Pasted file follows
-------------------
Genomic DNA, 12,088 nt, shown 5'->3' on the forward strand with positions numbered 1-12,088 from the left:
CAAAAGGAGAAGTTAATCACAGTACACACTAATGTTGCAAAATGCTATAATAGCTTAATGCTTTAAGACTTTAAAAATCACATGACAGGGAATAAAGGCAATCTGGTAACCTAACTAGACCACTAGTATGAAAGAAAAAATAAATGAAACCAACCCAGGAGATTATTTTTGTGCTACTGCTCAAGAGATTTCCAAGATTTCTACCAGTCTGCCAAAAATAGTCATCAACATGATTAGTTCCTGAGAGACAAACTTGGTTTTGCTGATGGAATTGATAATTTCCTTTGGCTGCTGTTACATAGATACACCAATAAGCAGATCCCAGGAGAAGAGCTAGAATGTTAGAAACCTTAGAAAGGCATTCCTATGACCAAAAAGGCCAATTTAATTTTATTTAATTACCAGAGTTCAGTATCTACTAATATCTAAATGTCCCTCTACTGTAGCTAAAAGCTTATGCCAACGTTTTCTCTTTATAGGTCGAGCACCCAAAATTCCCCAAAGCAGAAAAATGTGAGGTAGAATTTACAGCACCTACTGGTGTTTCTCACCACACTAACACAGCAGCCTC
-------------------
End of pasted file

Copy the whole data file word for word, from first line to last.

Genomic DNA, 12,088 nt, shown 5'->3' on the forward strand with positions numbered 1-12,088 from the left:
CAAAAGGAGAAGTTAATCACAGTACACACTAATGTTGCAAAATGCTATAATAGCTTAATGCTTTAAGACTTTAAAAATCACATGACAGGGAATAAAGGCAATCTGGTAACCTAACTAGACCACTAGTATGAAAGAAAAAATAAATGAAACCAACCCAGGAGATTATTTTTGTGCTACTGCTCAAGAGATTTCCAAGATTTCTACCAGTCTGCCAAAAATAGTCATCAACATGATTAGTTCCTGAGAGACAAACTTGGTTTTGCTGATGGAATTGATAATTTCCTTTGGCTGCTGTTACATAGATACACCAATAAGCAGATCCCAGGAGAAGAGCTAGAATGTTAGAAACCTTAGAAAGGCATTCCTATGACCAAAAAGGCCAATTTAATTTTATTTAATTACCAGAGTTCAGTATCTACTAATATCTAAATGTCCCTCTACTGTAGCTAAAAGCTTATGCCAACGTTTTCTCTTTATAGGTCGAGCACCCAAAATTCCCCAAAGCAGAAAAATGTGAGGTAGAATTTACAGCACCTACTGGTGTTTCTCACCACACTAACACAGCAGCCTC